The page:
BILL ANALYSIS

 

 

 

C.S.H.B. 1592

By: Smithee

Higher Education

Committee Report (Substituted)

 

 

 

BACKGROUND AND PURPOSE

 

There are concerns that the authority of certain public university systems to operate self‑insurance liability coverage does not extend to certain health care professionals, which may increase costs and result in the systems not being able to support their employees at critical times. C.S.H.B. 1592 seeks to address these concerns by making health care liability self‑insurance more flexible for certain public university systems.

 

CRIMINAL JUSTICE IMPACT

 

It is the committee's opinion that this bill does not expressly create a criminal offense, increase the punishment for an existing criminal offense or category of offenses, or change the eligibility of a person for community supervision, parole, or mandatory supervision.

 

RULEMAKING AUTHORITY

 

It is the committee's opinion that this bill does not expressly grant any additional rulemaking authority to a state officer, department, agency, or institution.

 

ANALYSIS

 

C.S.H.B. 1592 amends the Education Code to broaden the applicability of statutory provisions relating to medical professional liability coverage requirements for staff members or students of certain public institutions of higher education to include:

         staff members belonging to additional health care professions, including physician assistants, nurses, and pharmacists;

         full-time employees and appointees and part-time appointees and volunteers who devote their professional service to providing health services or services to patients by assignment; and

         students of any health care profession that requires a state license, certification, or authorization.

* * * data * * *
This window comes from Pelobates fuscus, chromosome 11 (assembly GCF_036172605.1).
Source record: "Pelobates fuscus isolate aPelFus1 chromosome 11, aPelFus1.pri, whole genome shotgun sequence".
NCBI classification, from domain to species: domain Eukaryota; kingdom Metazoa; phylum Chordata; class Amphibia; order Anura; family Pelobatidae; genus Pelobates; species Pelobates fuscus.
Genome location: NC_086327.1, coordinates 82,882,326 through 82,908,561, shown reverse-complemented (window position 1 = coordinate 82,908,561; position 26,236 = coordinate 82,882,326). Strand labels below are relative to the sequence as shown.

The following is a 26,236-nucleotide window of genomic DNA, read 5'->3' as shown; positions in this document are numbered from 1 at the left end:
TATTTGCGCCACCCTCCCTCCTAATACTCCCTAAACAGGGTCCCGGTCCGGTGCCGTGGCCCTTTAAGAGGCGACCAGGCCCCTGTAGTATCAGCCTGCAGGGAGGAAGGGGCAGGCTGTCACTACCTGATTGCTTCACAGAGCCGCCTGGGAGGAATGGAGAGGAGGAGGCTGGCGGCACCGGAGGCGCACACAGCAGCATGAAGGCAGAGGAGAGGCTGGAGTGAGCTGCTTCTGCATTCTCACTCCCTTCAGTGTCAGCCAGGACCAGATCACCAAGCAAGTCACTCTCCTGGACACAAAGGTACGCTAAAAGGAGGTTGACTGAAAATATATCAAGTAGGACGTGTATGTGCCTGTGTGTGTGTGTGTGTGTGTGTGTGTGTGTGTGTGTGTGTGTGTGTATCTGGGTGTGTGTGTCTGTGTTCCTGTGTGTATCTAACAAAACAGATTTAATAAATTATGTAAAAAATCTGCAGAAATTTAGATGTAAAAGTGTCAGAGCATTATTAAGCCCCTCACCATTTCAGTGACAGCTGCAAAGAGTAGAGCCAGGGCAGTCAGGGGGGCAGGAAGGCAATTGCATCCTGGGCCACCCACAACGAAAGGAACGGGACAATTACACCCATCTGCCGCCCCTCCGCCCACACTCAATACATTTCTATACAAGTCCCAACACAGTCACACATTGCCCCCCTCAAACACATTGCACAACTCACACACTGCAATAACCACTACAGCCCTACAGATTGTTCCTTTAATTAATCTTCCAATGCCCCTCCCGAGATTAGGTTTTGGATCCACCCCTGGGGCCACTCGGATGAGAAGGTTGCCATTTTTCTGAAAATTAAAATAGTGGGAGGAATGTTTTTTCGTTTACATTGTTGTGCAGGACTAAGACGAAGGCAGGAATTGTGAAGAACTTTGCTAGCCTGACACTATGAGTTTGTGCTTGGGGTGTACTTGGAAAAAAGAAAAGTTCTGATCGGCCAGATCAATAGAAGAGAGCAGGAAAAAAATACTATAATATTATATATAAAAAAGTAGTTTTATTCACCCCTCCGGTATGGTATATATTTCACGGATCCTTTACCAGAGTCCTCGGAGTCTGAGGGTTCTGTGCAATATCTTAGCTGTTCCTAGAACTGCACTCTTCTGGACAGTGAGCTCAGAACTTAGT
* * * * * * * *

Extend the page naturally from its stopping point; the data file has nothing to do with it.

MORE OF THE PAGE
The bill includes the Texas State University System and the University of Houston System among the university systems to which such medical professional liability coverage requirements apply. The bill replaces references to medical malpractice insurance and medical malpractice claims in applicable statutory provisions with references, respectively, to health care liability insurance and health care liability claims. The bill revises the definition of "health care liability claim" for purposes of those provisions to mean a cause of action against a physician or health care professional for treatment, lack of treatment, or other claimed departure from accepted standards of medical care, health care, or veterinary care, or safety or professional or administrative services directly related to health care, which proximately results in injury to or death of a patient, whether the claim or cause of action sounds in tort or contract.

 

EFFECTIVE DATE

 

September 1, 2019.

 

COMPARISON OF ORIGINAL AND SUBSTITUTE

 

While C.S.H.B. 1592 may differ from the original in minor or nonsubstantive ways, the following summarizes the substantial differences between the introduced and committee substitute versions of the bill.

 

The substitute includes the Texas State University System and the University of Houston System as additional university systems to which statutory provisions relating to medical professional liability coverage requirements apply.